If there’s a supervillain lurking behind the scenes of this problem for Elkins, it’s Georg Wilhelm Friedrich Hegel. Hegel’s integrating philosophy of opposites coming into some coherent whole haunts most practices of history, including art history. “Hegelian ideas about the meliorist progress of historical periods and the linking of phenomena within a single period drive art historical narratives in all specialties,” Elkins writes. “[T]he shadow of Hegel on contemporary scholarship is so large it is largely invisible.” It’s that invisible Hegel on our shoulder that whispers the Romantic hopes of bringing disparate facts together into a coherent whole—whispers so soft and comforting that we barely realize we’re still listening.
Perhaps the most destructive aspect of this lingering listening to Hegelian hopes comes when we just can’t make attract opposites into a whole. Elkins sees many narratives of Chinese art ending with the 17th century artist Dong Qichang—a Picasso-esque figure who gobbled up influences from the Chinese tradition and issued forth his own vision (one example above). Somehow, everything after Dong Qichang fails to resound with art historians. “In the twentieth century all the elan is lost, and in every domain of art one finds only topor and decline,” Elkins quotes from a history of Chinese art that covers the 19th century in a page and the 20th century in that lone, woeful sentence. “It is impossible, I think,” Elkins mourns, “to overestimate the oddity of this elision. Its precise parallel in the West would be a four-hundred-page volume on European art with two pages on painting since Jacques-Louis David, culminating in a single, intensely derogatory sentence on the art of the last hundred years.” But why is modern (and not so modern) Chinese art dismissed so powerfully? Elkins believes that comparisons drawing parallels between older, traditional Chinese art and modern Western art have left Chinese art with nowhere to go. Somehow they’ve reached “postmodernism” too soon, with nothing of interest left, or so the story goes. In effect, art history silences modern Chinese art for ruining the neat narrative set up over the years.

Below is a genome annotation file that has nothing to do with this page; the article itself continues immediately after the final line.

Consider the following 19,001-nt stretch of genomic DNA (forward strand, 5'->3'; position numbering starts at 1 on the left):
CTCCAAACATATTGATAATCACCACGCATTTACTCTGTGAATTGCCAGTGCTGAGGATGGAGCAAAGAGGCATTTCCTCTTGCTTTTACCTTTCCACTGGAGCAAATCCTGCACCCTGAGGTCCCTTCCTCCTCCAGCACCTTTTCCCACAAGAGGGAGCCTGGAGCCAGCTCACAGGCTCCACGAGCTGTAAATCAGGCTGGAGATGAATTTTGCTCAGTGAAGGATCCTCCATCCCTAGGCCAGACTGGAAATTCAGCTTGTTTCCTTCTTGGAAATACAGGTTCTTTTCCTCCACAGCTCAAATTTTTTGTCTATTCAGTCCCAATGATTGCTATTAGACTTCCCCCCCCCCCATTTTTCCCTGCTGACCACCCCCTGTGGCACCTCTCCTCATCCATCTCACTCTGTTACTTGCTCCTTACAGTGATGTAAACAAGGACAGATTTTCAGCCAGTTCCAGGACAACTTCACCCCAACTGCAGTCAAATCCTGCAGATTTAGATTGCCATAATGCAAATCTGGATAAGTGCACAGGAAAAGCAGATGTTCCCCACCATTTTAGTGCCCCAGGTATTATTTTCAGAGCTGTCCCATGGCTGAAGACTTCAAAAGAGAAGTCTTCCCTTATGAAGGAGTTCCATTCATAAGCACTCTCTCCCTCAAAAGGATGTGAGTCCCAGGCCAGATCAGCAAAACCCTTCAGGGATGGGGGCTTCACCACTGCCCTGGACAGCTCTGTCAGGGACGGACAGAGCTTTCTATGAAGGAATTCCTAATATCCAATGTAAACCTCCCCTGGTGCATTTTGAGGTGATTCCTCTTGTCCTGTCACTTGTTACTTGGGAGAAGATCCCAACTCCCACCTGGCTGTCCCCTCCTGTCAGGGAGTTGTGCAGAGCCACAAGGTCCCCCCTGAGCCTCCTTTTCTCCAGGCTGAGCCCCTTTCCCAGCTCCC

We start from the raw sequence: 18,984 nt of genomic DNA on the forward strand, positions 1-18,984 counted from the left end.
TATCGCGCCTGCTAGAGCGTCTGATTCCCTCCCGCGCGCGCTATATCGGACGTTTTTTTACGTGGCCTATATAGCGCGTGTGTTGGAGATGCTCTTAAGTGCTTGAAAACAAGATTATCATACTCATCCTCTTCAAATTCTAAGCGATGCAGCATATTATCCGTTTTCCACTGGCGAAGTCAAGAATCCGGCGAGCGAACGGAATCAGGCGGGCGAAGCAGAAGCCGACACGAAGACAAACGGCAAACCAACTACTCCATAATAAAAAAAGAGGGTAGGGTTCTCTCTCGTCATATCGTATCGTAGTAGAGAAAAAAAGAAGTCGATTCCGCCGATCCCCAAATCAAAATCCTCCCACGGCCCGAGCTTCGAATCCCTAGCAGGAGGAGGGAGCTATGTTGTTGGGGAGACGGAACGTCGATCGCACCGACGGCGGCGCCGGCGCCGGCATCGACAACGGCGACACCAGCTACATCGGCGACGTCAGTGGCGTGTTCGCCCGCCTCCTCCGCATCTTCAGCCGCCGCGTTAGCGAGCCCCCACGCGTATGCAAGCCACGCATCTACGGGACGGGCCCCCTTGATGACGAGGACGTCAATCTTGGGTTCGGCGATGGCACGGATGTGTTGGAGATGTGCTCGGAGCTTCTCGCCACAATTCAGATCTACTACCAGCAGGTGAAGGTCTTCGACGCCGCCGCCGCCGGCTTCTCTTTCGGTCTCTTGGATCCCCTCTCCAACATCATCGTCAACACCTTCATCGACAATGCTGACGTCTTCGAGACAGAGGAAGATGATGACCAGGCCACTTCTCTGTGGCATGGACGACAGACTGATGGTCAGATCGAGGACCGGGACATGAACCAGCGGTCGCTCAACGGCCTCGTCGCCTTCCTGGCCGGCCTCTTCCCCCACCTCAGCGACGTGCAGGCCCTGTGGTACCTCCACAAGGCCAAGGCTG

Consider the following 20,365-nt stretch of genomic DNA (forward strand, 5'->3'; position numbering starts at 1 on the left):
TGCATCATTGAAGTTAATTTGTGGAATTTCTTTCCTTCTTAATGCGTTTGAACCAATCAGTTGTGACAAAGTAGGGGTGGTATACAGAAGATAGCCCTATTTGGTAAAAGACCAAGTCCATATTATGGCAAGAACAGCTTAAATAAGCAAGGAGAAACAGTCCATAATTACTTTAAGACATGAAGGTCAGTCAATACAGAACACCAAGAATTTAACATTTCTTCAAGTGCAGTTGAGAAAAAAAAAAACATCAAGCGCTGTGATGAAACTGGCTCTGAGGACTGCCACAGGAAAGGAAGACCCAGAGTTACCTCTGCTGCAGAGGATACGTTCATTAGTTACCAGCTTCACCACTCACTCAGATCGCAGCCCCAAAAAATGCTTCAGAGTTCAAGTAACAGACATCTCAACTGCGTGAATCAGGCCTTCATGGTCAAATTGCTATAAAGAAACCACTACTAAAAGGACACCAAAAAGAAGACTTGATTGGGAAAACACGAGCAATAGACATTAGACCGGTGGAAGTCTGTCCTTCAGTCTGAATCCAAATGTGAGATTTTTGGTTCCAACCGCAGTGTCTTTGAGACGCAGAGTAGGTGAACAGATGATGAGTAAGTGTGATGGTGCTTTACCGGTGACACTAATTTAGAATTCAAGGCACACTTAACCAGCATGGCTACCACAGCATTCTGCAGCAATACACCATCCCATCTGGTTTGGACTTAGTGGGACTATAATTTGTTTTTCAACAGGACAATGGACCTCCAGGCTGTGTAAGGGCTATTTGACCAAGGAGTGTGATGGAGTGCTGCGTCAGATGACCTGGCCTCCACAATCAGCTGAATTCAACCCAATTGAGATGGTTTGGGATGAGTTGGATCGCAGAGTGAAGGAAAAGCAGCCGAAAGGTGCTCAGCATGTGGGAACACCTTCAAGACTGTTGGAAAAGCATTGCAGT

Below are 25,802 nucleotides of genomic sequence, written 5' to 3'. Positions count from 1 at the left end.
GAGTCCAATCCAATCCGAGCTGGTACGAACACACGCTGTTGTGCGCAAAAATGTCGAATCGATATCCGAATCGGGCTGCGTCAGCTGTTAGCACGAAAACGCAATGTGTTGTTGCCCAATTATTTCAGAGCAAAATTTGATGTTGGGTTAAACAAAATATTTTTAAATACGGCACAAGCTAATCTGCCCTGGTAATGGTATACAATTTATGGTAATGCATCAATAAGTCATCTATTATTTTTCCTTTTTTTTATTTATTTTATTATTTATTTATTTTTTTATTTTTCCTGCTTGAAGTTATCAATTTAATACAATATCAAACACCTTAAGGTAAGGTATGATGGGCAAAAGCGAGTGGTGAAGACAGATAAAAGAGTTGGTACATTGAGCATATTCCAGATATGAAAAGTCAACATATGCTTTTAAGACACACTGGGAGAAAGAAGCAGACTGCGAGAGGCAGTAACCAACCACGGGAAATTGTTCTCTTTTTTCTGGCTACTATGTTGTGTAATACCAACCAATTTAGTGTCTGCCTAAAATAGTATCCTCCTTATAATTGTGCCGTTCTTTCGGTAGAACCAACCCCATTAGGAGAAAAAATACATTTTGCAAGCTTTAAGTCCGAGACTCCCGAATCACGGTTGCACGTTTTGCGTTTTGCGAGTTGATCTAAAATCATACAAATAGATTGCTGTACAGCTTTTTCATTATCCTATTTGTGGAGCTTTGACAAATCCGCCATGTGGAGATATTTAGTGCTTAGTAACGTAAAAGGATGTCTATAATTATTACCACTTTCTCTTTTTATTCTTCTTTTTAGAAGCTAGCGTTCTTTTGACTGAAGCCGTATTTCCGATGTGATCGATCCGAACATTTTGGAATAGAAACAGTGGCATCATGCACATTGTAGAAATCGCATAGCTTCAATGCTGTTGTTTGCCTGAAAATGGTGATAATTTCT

So, where does that leave art history itself to go? Elkins offers no solutions. To step outside the Westernized, Hegelian realm of art history as we know it is to stop practicing art history entirely. Such writing becomes pure poetry or literature along the lines of Vasari’s Lives—more agenda driven mythology than dispassionate analysis. Chinese Landscape Painting as Western Art History raises more questions than it answers, making for often frustrating reading, but it’s that discomfort that forces us to reevaluate the comfortable assumptions we commonly make about art of our own and other cultures. Elkins’ writes an uncommon book of discomforting ideas that might just be crazy enough to work as a primer for a new self-conscious kind of art history.
[Image:Dong Qichang. Thatched Hall (detail). 1597.]